I realize as an adult, I didn't quite understand that dictionaries are living books when I was growing up.  Meaning, each year, as words or phrases become common in the world, it's the job of dictionaries to realize the cultural importance of the words, and then try to explain them. I always thought when they added the previous year's words that somehow that was lowering the importance of the dictionary.  I guess in a way, I thought of the dictionary as being like the Bible - except the dictionary was more of the "official" history of language, that wasn't supposed to change yearly either.  Boy was I wrong.

I say all of that as Merriam-Webster just released their new word and phrases that are being added to the dictionary after 2020.  520 new words and phrases to be exact.

Some of the new words that are now "officially" part of our culture and language in the Merriam-Webster Dictionary are:

Cancel culture : the practice or tendency of engaging in mass canceling as a way of expressing disapproval and exerting social pressure.


Gig worker : a person who works temporary jobs typically in the service sector as an independent contractor or freelancer


Silver fox : an attractive middle-aged man having mostly gray or white hair


Second Gentleman : the husband or male partner of a vice president or second in command of a country or jurisdiction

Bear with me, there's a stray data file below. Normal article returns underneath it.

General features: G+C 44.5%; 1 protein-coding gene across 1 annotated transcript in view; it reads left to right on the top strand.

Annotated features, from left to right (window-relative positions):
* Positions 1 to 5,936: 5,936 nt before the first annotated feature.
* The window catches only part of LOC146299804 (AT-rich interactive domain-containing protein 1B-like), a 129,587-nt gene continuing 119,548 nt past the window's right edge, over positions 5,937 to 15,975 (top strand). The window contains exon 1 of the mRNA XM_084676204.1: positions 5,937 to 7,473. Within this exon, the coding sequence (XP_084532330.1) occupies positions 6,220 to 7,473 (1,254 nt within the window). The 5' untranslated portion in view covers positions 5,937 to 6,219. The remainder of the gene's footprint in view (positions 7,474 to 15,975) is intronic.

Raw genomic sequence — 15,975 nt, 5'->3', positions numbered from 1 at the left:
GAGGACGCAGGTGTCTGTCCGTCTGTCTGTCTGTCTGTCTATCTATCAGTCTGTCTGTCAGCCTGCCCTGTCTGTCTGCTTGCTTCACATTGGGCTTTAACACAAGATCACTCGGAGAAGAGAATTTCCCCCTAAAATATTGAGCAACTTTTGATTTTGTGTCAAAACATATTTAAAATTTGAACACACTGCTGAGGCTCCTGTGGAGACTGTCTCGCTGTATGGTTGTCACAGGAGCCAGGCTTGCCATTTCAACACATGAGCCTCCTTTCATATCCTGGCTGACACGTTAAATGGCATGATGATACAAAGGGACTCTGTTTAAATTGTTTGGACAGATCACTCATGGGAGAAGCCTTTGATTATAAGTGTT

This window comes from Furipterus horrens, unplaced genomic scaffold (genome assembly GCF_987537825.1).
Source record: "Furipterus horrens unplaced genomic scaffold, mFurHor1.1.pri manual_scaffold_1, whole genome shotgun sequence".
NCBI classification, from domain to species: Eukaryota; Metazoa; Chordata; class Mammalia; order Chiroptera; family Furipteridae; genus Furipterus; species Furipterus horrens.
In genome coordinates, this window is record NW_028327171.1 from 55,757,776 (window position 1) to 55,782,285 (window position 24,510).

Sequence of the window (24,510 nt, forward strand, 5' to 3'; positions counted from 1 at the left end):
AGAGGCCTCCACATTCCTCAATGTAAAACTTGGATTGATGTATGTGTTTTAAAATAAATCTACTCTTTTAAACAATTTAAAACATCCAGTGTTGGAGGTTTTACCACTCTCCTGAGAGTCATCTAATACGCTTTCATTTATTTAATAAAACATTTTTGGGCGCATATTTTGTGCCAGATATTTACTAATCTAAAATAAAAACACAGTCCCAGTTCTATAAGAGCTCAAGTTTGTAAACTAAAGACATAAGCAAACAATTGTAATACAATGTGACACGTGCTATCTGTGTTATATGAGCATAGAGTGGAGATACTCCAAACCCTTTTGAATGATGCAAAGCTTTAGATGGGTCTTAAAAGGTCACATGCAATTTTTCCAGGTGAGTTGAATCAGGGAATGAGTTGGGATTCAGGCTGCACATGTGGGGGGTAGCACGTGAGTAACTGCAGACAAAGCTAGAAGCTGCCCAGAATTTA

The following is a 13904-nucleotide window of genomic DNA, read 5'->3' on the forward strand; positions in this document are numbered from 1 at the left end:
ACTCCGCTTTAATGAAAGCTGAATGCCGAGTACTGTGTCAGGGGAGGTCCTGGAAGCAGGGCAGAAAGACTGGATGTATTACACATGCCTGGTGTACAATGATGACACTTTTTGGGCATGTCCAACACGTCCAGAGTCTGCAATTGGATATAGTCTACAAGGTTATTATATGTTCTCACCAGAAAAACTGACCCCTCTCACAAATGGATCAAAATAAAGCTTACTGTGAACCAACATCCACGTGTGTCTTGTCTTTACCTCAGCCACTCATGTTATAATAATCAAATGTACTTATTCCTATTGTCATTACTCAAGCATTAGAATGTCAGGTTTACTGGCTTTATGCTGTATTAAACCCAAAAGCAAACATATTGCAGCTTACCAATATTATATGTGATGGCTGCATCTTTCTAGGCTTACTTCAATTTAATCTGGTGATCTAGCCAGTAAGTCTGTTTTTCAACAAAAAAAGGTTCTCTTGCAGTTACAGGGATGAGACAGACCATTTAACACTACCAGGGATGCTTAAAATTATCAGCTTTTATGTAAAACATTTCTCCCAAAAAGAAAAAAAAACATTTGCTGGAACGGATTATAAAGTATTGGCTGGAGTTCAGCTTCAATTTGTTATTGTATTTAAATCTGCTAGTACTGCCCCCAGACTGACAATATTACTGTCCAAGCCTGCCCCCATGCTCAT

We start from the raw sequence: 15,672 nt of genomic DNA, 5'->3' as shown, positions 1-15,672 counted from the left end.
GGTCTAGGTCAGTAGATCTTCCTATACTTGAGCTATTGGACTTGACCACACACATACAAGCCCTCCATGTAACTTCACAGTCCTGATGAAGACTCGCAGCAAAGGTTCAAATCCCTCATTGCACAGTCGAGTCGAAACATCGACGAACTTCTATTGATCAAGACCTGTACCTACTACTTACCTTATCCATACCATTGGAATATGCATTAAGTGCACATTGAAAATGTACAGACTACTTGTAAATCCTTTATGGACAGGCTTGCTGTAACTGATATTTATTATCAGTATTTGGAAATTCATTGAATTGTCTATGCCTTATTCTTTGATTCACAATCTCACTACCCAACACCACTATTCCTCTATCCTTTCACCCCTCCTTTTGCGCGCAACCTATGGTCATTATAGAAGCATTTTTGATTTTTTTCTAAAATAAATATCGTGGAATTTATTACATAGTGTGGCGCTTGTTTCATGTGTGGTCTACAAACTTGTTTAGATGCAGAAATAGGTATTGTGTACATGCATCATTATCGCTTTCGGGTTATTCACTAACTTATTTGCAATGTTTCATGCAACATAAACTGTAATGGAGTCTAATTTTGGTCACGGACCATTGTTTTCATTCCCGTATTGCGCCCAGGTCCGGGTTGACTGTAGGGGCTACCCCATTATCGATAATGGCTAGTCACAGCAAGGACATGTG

@ informal : to respond to, challenge, or disparage the claim or opinion of (someone) —usually used in the phrase don't @ me

I was a bit surprised that there weren't more words being added because of COVID-19 - technically, a lot of the words we're used to because of the pandemic such as WFH, PPE, Physical Distancing, self-isolate, even COVID-19 were added back in April 2020 when Merriam-Webster added 535 new phrases and words, so just barely a month after the pandemic really kicked in and changed our world.  The new words just added in 2021 that are associated with the coronavirus were:

  • Long hauler : a person who experiences one or more long-term effects following initial improvement or recovery from a serious illness (such as COVID-19)

  • Pod and Bubble : a usually small group of people (such as family members, friends, coworkers, or classmates) who regularly interact closely with one another but with few or no others in order to minimize exposure and reduce the transmission of infection during an outbreak of a contagious disease. Bubble also gained an additional meaning: an area within which sports teams stay isolated from the general public during a series of scheduled games so as to prevent exposure to disease and that includes accommodations, amenities, and the location at which the games are held

  • Wet market : a market that sells perishable items (such as fresh meat and produce) and sometimes live animals which are often slaughtered on-site

I do have to say, I'm really surprised that it took this long to add Silver Fox to the dictionary since we've been referring to Anderson Cooper as one for a number of years now. I have to say, I am really happy that we've added Second Gentlemen to the list; it's about time we needed that added.

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